Diet has nothing to do with acne.
This statement is a popular myth that has been perpetuated for the past 50 years. The truth is, diet and acne are more related than many people think.
However, more observation studies and clinically-based research shows that there is definitely a connection of diet to visible breakouts of acne. Three major conclusions can be made based on these studies.
- Consumption of milk products may invite more acne. A 2005 study of 47,000 teenagers showed acne was more prevalent amongst teens who drank more milk than their peers, and there was no difference between fat contents in relation to breakouts. The current hypothesis is that bio active molecules in milk protein increase oil production and inflammation in the skin, which leads to bigger pores and pimples.
- Less sugar means less pimples. A 2007 study in the American Journal of clinical nutrition concluded that a low glycemic diet has a positive correlation in reducing acne. In this study, the total number of active lesions decreased in groups that had low glycemic diets compared to control groups. Interestingly, patients who returned to a high glycemic diet experienced elevated insulin levels, and in turn stimulated oil production resulting in acne outbreaks again.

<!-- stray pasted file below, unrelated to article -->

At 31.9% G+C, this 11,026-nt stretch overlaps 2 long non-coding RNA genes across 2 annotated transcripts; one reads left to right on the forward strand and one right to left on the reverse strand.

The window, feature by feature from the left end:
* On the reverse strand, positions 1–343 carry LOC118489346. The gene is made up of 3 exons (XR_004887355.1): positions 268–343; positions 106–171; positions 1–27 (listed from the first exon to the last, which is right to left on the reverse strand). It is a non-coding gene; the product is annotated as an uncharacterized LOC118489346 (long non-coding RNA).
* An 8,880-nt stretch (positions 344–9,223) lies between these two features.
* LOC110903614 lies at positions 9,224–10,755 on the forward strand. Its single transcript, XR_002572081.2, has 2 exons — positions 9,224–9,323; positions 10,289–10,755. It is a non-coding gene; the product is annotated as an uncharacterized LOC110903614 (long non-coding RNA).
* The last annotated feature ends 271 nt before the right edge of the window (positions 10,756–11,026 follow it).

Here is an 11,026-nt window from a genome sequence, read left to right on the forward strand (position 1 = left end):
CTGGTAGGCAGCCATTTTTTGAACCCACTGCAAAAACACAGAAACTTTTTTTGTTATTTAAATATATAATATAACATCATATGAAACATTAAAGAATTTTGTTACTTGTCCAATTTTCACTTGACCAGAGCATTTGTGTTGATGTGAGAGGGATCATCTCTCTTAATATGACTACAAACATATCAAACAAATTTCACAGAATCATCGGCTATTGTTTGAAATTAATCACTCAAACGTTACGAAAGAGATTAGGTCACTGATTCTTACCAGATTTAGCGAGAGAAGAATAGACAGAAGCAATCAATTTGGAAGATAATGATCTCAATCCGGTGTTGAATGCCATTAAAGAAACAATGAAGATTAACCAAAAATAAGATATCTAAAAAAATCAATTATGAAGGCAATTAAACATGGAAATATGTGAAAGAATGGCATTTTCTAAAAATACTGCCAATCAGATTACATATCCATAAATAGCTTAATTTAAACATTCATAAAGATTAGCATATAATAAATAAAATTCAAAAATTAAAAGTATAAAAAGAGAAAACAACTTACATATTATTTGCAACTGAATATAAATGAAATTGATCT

- Diets high in fruits and vegetables minimize the signs of acne. Studies of native communities that had diets rich in fruits vegetables and nuts reported nearly zero incidence of acne. When similar rural cultures were introduced to a Western diet, they suddenly experienced acne breakouts. This type of study suggested that acne cannot be solely attributed to genetics, but is likely as a result of environmental and dietary factors.
The consensus of scientific studies point to a plant-based diet as having a positive correlation with clear acne free skin. This makes sense in that plants are some of the strongest anti-inflammatory food sources. Sadly, and unfortunately, Americans eat less than 2 servings of fruits and vegetables per day while the minimum daily recommended serving size of each is five.
I hope by highlighting the connection between acne and diet, those with breakout problems will consider altering their food choices to benefit their skin. Since acne is no longer just a teenage problem, even adults can benefit from dietary changes.